And maybe a backflip too.
As many of you (okay the three of you who have found this blog) may be aware the United States recently passed a rather long series of laws, regulations, restrictions, and other named things relating to the health insurance industry.
Very little in that law actually had to do with health care, it was really about the health insurance, so I refuse to call it a health care law just as I would refuse to call a law about speeding a tire life longevity law, just because it might affect tire life doesn’t mean that is what it is about.
Now, some of you may also be aware that some people do not care for the law.
Yes, amazing isn’t it that in a country where elections are often decided by “swing” voters a sizable amount of people don’t care for some of the laws made.
Well, a few states have filed suit, a few people have too. But today I saw this news story that just jumped out at me.
Not entirely new, some we have heard(read) before, the usual claims:
- Federal government lacks the authority to force people to buy a, or even any, given good. What would have been the point of enumerated powers if the same document gave carte blanche to do as they pleased. Secondly the principles of “Last in time” and that of avoiding absurdity would seemingly demand that the 9th and 10th amendments to the Constitution must have meaning and that if the commerce clause was so overpowering as to enable the Congress to do anything it so whimed it would have rendered them both meaningless, before they were even adopted.
- Violates the right to privacy as it relates to the information of a person and their health care. A rather novel claim, right to privacy being a fairly broad area I have to say this is an interesting claim and it harkens to Roe v. Wade for support (nice inclusion too)
- Involuntary servitude. Now this is a really cool claim. Income tax isn’t involuntary servitude because there is no debt until one has income. The health insurance laws though create an assumed debt (health insurance) which the person must pay off, or face a government mandated penalty. In short the government forces the person to work, in order to pay a debt the government created for them (allegedly) under the auspices of the commerce clause. This is a very interesting interpretation, if it is sound, and is upheld then the government may as well create an assumed debt for every citizen at the moment of their birth for some proposed % of what it may cost the government to provide them a social security check, call it a form of insurance. And if the person has not paid of X% of it by ages 30, 40, 50 and 60 then punish them with a penalty.
- Violate the recognized right to free association in that the government would be compelling them to associate with others in an insurance pool, regardless of their desire to join any pool. Since participation is mandatory it offers no alternative if the individual has no desire to associate with any of the many possible insurance pools.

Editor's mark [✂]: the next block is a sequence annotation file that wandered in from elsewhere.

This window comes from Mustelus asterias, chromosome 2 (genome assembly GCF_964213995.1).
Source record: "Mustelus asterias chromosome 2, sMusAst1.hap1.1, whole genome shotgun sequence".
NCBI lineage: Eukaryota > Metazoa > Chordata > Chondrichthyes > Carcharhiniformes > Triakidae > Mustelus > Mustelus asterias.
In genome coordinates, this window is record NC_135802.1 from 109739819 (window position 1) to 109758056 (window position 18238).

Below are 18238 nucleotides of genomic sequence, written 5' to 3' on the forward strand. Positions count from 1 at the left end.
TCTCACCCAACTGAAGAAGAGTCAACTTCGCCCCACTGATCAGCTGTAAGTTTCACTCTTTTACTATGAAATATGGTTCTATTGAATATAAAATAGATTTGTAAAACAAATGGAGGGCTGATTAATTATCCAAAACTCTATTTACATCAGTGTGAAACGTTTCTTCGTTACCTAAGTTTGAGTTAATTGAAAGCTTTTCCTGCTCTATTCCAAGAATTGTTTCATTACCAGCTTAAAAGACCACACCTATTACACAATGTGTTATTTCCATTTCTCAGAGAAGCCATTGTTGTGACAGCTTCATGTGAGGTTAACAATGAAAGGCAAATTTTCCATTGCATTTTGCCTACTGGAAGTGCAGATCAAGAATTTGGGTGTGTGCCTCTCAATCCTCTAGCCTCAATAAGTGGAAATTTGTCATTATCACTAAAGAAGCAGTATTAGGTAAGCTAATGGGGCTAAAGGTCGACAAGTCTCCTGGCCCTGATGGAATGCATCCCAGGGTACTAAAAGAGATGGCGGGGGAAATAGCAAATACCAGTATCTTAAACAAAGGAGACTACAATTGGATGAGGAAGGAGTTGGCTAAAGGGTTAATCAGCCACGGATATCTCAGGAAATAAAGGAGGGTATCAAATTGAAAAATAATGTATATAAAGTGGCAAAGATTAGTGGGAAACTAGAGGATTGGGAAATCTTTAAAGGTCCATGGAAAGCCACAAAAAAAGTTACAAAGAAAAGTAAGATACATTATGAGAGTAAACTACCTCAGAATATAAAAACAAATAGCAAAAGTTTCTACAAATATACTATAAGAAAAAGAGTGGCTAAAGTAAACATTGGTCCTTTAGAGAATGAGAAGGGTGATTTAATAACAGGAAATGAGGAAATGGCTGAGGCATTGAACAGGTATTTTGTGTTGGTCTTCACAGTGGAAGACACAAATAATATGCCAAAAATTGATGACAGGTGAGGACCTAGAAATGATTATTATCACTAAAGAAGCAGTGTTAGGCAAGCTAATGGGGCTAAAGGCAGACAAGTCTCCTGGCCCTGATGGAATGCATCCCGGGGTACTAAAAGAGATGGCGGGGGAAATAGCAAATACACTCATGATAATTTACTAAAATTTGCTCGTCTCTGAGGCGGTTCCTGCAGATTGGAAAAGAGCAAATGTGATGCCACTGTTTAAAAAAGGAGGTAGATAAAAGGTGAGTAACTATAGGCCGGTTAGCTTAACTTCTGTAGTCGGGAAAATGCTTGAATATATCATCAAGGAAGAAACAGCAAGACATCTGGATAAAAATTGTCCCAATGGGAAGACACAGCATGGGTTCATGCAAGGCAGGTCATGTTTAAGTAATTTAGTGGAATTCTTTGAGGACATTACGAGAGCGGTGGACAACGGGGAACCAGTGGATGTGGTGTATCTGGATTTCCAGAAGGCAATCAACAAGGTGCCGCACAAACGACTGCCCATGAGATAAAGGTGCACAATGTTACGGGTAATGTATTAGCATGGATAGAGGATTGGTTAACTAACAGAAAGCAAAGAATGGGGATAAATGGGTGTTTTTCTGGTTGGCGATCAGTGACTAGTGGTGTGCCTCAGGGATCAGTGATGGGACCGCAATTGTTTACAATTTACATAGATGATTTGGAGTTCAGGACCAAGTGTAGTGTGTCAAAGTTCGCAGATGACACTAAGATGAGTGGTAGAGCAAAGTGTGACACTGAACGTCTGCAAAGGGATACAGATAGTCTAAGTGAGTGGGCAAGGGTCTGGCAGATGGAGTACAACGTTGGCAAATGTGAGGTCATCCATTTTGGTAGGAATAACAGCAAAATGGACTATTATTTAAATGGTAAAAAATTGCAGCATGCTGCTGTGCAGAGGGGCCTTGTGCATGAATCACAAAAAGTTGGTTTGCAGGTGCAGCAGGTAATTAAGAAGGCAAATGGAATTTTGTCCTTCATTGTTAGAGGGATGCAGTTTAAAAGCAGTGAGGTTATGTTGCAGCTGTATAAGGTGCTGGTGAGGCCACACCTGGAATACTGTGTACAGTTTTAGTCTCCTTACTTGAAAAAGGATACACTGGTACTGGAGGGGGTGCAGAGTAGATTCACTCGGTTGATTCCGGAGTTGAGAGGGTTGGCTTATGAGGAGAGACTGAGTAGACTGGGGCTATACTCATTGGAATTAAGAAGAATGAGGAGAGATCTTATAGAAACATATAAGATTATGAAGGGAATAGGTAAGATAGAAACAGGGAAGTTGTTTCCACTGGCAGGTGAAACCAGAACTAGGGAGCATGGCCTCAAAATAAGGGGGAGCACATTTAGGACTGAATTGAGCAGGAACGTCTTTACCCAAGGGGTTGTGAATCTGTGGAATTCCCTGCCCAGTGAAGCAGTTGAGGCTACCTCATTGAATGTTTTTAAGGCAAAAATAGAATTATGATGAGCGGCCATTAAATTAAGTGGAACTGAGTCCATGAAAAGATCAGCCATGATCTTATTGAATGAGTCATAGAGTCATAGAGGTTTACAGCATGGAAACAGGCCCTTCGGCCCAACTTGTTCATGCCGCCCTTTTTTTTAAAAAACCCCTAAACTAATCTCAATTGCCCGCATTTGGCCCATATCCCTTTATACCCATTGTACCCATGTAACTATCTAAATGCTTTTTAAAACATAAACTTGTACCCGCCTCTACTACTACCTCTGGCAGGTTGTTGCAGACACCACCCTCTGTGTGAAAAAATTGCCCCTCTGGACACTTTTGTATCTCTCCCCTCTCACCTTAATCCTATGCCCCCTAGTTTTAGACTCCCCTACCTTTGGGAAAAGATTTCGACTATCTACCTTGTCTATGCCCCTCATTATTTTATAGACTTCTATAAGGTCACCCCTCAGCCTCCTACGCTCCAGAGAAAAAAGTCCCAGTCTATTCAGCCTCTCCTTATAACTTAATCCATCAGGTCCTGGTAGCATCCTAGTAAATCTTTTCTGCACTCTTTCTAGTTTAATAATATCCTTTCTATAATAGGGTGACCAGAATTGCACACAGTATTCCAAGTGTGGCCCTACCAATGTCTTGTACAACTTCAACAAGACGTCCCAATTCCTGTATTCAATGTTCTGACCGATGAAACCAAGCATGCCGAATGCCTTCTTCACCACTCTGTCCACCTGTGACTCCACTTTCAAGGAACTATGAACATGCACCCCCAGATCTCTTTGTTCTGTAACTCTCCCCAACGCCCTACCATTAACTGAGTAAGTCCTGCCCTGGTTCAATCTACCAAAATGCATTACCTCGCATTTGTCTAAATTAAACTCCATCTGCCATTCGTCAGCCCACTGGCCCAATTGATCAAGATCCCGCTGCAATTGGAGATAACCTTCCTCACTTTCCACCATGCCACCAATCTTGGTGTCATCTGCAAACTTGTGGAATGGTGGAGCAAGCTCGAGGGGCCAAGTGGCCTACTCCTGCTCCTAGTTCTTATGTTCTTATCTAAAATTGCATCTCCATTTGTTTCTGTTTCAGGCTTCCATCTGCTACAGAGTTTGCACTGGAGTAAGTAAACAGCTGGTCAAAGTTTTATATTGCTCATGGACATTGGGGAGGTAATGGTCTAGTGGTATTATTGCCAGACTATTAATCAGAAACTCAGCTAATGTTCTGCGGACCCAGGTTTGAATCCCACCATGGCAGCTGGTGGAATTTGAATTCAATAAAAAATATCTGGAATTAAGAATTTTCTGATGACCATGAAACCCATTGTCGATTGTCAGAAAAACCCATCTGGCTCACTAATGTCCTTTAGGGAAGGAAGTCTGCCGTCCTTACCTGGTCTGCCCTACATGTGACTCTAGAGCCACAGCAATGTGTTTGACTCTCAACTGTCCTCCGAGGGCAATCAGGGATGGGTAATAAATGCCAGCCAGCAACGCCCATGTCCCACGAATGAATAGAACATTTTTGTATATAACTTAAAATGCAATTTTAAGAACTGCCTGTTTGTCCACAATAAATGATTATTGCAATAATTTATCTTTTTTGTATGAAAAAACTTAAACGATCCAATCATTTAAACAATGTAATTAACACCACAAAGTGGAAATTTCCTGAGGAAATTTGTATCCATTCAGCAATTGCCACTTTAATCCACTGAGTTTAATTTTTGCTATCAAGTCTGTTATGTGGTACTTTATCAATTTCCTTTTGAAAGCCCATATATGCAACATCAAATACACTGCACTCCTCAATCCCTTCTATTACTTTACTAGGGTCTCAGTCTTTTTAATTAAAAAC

Okay, I might buy a couple of these. Some seem very novel interpretations. Some really present things in a very interesting light and give rise to very interesting conclusions.
And it should come as no surprise I consider the mandate to be beyond the powers of the commerce clause. Forced participation in commerce, if upheld (again one could argue), under the penalty of law does mean the government can pretty much tell every person what to do. Mandatory aptitude testing in schools followed by mandatory job training and employment is not that big a stretch and would definitely have an effect on interstate commerce, so why not make that the law also?
But here on page 5, line 23 is the doozy, “violates the First Amendment of the Constitution’s prohibition again the government’s establishment of religion by establishing, promoting and compelling participation in the secular religion of Socialism.” That is an amazing claim isn’t it? How about secular capitalism then, would that be illegal also? No, really this is an amazing claim.
That is unless one reads a bit further into the complaint, page 18 line 13 actually. Seems one of the plaintiffs claim that their religious views are such that government charity would violate them, and forcing her to participate would be compelling her to join into a religion against her will.
Now, while I may be predisposed to agree with a lot of this suit, this claim is absurd. Freedom of religion does not include the ability to force your religious views on anyone else. And under this claim the only way something can be legal is if this particular religious view is forced upon everyone else. The basis for forcing that position though is a religious reason, unlike th health insurance law which originates from a secular stance (or at least has a hell of a one). Oh, and two points for them finding a way to include Obamcare into it.
In short, it should be an interesting lawsuit, they even included the loony claims on the off (REALLY OFF) chance one of them could stick if all the others failed.
Of course that is if I thought it would actually get heard, well who knows, maybe it will.